We honor all of the People that  responded to the call of the fire, there were so many of you. The elders  that came to show us how to cook salmon over a fire, the berry pickers  who dropped off buckets full of huckleberries, the local residents who  took shifts watching the fire at night, moved in with us and opened  their hearts and their minds, the women who came to sing, the fishermen  and the hunters with fresh meat for the camp, and everyone else who gave  prayers, thought of us and sent us strength and courage. There’s so  much to do and we’re going to keep needing all of you.

We’re  building everyday, each of us has a part of a solution, a piece of a  bigger puzzle. When we come together we can see so much, do so much, be  so much. The time is now, the place is here. Although we broke camp,  this fire continues. It burns in everybody. It spreads quickly. It can  do great things.

For the women, a special message from our  elders. This fire was started by women. You are powerful. You must take  your role and responsibility seriously. Men have had their time, it’s  women’s time now, we’re coming in to the positive. We are rebuilding,  reclaiming, reknowing, rewilding.

Learn from the past, prepare in the present to defend the future.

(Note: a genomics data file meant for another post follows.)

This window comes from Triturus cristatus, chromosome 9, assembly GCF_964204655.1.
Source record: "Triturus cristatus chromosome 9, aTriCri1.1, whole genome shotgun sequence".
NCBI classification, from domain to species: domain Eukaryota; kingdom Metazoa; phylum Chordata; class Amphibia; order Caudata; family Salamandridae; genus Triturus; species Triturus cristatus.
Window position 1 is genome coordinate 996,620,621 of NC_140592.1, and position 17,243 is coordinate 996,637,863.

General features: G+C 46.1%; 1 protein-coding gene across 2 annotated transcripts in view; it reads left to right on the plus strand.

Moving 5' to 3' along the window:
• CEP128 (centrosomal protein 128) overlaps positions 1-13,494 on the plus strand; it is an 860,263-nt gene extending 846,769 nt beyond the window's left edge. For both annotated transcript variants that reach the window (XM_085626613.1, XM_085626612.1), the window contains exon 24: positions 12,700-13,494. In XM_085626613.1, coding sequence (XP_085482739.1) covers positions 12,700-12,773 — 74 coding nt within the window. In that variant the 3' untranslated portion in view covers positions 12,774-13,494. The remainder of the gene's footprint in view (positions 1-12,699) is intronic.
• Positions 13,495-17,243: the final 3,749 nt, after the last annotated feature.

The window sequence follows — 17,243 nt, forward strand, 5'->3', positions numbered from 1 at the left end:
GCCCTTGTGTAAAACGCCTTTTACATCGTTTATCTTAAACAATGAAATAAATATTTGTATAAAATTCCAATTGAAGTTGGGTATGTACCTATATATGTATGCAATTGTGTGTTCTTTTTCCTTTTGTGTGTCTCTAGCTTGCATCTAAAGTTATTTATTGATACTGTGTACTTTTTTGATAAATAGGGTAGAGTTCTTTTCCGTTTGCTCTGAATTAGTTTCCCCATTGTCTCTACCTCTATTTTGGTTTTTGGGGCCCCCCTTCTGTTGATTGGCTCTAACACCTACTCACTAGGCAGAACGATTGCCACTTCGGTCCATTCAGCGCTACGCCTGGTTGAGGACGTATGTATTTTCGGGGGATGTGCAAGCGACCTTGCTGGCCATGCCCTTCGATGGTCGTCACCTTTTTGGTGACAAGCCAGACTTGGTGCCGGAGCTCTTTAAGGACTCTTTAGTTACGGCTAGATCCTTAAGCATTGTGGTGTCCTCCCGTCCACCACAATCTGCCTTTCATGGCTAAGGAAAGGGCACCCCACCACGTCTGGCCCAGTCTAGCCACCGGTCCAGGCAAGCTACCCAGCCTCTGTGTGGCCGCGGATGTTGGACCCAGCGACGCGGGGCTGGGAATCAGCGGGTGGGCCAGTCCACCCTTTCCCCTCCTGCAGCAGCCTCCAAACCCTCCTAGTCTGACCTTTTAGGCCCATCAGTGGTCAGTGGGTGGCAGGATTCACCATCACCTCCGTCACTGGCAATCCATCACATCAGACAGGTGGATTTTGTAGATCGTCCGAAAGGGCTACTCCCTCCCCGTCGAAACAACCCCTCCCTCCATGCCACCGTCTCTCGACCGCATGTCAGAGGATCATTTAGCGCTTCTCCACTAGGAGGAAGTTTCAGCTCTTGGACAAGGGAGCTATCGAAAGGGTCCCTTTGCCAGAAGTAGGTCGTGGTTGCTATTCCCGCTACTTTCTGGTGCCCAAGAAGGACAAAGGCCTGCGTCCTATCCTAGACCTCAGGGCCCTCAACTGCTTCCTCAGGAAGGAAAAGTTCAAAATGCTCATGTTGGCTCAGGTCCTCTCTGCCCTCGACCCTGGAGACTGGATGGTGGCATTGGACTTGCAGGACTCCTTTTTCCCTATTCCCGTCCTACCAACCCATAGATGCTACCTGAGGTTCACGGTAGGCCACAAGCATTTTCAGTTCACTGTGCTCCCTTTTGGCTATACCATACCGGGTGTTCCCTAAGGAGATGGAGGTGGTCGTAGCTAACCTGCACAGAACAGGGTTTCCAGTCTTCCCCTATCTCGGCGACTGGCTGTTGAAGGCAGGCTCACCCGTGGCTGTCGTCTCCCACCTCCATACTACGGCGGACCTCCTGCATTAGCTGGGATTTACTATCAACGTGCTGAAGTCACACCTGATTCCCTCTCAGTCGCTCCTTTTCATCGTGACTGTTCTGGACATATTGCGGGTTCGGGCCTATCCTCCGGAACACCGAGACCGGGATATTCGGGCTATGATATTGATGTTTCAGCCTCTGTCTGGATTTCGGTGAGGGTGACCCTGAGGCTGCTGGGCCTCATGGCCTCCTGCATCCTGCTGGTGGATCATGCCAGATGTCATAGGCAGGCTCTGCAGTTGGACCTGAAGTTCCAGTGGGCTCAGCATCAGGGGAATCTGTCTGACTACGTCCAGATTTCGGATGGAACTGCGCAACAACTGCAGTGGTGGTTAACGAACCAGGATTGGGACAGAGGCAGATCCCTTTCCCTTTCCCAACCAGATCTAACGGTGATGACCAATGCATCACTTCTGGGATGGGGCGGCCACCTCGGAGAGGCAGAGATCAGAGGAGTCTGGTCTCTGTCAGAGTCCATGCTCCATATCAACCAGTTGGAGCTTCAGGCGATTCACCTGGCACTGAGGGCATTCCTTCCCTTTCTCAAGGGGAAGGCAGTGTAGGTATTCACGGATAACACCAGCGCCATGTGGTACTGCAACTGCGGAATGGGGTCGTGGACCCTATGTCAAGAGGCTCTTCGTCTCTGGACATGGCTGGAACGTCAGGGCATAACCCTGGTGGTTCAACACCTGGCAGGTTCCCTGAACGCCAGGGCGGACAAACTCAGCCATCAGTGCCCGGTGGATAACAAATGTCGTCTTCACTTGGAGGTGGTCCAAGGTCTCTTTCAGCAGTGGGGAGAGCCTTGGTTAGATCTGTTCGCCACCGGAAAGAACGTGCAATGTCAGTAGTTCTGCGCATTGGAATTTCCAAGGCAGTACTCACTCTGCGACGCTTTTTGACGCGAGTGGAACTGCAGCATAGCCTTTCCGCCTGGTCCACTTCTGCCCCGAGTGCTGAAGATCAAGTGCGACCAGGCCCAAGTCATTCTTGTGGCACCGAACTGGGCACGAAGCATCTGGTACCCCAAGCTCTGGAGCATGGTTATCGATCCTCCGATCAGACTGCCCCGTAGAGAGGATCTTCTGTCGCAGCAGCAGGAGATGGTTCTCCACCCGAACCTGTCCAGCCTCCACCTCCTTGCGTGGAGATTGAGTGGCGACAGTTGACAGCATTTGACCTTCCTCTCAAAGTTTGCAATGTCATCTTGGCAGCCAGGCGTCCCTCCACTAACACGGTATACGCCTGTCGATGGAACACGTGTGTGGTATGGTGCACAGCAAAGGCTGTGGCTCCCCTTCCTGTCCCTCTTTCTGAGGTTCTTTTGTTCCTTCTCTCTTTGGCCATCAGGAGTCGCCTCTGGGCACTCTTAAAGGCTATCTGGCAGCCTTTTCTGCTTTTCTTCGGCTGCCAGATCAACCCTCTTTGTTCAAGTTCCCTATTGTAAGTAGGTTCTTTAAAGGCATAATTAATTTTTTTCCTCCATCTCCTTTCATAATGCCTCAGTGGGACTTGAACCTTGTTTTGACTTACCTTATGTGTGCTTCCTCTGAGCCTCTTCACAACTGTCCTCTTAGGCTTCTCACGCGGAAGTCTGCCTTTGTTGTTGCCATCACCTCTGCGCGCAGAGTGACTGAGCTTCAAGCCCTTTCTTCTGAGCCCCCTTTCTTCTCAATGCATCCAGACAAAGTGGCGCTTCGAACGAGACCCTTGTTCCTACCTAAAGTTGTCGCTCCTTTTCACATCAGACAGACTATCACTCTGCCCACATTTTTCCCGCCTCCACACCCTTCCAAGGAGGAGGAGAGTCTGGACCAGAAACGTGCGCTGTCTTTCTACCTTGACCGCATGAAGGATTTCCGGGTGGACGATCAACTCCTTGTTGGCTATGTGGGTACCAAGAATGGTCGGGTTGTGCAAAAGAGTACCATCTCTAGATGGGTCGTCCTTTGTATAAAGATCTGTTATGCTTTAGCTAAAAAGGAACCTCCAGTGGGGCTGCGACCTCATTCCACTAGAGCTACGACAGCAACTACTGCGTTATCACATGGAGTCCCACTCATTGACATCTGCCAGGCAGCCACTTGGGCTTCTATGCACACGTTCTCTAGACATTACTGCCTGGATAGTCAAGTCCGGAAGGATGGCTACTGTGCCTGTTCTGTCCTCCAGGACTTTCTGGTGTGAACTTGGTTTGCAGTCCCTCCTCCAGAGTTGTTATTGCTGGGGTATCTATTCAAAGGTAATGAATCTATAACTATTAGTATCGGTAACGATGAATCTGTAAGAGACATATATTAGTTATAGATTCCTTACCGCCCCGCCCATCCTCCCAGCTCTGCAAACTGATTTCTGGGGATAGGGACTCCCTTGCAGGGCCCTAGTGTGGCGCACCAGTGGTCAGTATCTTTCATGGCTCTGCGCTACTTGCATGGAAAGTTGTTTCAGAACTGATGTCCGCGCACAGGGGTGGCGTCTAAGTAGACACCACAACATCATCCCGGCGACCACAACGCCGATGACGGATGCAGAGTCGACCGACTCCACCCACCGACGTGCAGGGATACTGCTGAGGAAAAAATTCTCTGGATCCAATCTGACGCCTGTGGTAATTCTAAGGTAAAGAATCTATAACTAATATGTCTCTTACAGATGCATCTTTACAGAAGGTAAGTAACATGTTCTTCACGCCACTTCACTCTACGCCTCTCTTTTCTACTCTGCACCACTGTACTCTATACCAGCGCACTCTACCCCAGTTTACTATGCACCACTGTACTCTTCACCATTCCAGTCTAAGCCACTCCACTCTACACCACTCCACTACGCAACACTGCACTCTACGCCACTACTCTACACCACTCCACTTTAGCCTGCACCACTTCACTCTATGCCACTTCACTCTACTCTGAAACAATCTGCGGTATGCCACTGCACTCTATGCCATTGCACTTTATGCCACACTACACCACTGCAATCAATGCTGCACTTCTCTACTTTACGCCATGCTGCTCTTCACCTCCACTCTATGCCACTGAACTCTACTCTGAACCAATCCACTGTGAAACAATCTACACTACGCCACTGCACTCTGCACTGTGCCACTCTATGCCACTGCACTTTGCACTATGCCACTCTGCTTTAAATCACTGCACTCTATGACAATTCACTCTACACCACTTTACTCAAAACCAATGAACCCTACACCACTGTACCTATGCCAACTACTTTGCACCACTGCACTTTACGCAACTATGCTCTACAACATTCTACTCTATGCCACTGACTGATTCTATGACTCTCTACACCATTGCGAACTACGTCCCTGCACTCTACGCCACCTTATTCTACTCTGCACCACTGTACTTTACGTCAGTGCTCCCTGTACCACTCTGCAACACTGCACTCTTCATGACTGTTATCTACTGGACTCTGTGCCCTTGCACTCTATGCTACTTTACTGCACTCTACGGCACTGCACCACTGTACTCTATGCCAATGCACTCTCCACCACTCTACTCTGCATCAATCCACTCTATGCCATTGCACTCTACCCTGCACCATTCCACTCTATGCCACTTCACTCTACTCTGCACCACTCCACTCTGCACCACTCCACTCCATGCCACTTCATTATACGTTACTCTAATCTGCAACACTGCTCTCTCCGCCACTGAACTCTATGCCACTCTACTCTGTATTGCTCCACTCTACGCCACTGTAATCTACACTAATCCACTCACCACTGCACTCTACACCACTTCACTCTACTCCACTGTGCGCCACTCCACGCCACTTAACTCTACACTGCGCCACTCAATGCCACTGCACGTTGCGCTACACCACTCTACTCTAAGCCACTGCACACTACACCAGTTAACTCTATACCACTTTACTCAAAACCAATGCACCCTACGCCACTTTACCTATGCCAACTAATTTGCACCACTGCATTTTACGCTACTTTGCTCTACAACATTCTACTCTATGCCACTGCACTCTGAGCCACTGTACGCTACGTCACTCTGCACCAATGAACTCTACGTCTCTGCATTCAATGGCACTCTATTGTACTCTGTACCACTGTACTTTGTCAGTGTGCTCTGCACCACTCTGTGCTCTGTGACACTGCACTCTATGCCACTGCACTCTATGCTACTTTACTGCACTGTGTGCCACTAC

The Yuct Ne Senxiymetkwe camp Facebook page continues as we count days from the disaster and share the work we are all doing.

Secwepemculecw wel me7 yews, wel me7 yews

September 3rd, 2014:

On  Day 29 of the disaster, the fire in our hearts is burning strong. Late  last night, on our way back to Neskonlith, we stop at Adams Lake, a part  of the water system that would be effected if we allow Imperial Metals  to go through with their plans for a  lead and zinc mine at Ruddock Creek. After seeing the utter destruction  the Imperial Metals Mount Polley Mine wrought on Northern Secwepemc  territory, we vowed to protect our waters. This is a responsibility we  all hold, and only when we stand together will we fulfill it.

This morning, we were listening to CBC radio and heard Imperial Metals  publicly admitting they are taking no action to meaningfully clean up  the mess they’ve made and are focusing on emptying Polley Lake. This  would take at least 100 days, which means clean up of the toxic sludge  coating what once was Hazeltine Creek will not occur until at least the  spring. They went on to say they had raised millions of dollars, through  an unsecured debt instrument, that would not be going to clean up  efforts but would be spent instead on their Red Chris mine project  further North in Tahltan territory. The provincial or the federal  government sit quietly by, protecting the corporation and themselves in  the process. This cannot and will not be allowed. The people are  grieving, the people are full of dignified anger and outrage and the  people will not allow this to happen again.